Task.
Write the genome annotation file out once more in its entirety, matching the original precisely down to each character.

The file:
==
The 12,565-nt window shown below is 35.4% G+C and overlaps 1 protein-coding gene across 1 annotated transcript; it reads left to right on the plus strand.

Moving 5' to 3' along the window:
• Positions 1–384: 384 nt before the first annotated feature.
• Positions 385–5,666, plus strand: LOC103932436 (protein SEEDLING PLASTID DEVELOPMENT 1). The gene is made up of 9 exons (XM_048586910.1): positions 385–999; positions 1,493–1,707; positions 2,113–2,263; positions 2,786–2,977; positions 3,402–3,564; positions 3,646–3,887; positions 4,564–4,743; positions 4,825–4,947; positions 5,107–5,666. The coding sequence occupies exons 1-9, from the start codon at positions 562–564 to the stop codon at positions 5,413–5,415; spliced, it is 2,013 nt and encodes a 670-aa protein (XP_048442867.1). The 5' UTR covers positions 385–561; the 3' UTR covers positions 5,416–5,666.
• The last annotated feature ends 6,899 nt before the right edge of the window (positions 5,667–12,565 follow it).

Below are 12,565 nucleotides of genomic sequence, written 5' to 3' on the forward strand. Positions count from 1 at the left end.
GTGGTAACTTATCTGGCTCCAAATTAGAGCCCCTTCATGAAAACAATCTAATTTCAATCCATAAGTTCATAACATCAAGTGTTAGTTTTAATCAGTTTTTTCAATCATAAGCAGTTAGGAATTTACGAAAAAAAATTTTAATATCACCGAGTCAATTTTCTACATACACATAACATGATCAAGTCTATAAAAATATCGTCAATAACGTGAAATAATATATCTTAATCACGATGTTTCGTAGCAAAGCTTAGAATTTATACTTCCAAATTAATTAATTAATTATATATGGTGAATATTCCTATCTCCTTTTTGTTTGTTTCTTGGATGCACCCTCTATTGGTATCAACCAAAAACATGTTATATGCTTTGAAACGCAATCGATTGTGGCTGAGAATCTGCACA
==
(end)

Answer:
The 12,565-nt window shown below is 35.4% G+C and overlaps 1 protein-coding gene across 1 annotated transcript; it reads left to right on the plus strand.

Moving 5' to 3' along the window:
• Positions 1–384: 384 nt before the first annotated feature.
• Positions 385–5,666, plus strand: LOC103932436 (protein SEEDLING PLASTID DEVELOPMENT 1). The gene is made up of 9 exons (XM_048586910.1): positions 385–999; positions 1,493–1,707; positions 2,113–2,263; positions 2,786–2,977; positions 3,402–3,564; positions 3,646–3,887; positions 4,564–4,743; positions 4,825–4,947; positions 5,107–5,666. The coding sequence occupies exons 1-9, from the start codon at positions 562–564 to the stop codon at positions 5,413–5,415; spliced, it is 2,013 nt and encodes a 670-aa protein (XP_048442867.1). The 5' UTR covers positions 385–561; the 3' UTR covers positions 5,416–5,666.
• The last annotated feature ends 6,899 nt before the right edge of the window (positions 5,667–12,565 follow it).

Below are 12,565 nucleotides of genomic sequence, written 5' to 3' on the forward strand. Positions count from 1 at the left end.
GTGGTAACTTATCTGGCTCCAAATTAGAGCCCCTTCATGAAAACAATCTAATTTCAATCCATAAGTTCATAACATCAAGTGTTAGTTTTAATCAGTTTTTTCAATCATAAGCAGTTAGGAATTTACGAAAAAAAATTTTAATATCACCGAGTCAATTTTCTACATACACATAACATGATCAAGTCTATAAAAATATCGTCAATAACGTGAAATAATATATCTTAATCACGATGTTTCGTAGCAAAGCTTAGAATTTATACTTCCAAATTAATTAATTAATTATATATGGTGAATATTCCTATCTCCTTTTTGTTTGTTTCTTGGATGCACCCTCTATTGGTATCAACCAAAAACATGTTATATGCTTTGAAACGCAATCGATTGTGGCTGAGAATCTGCACA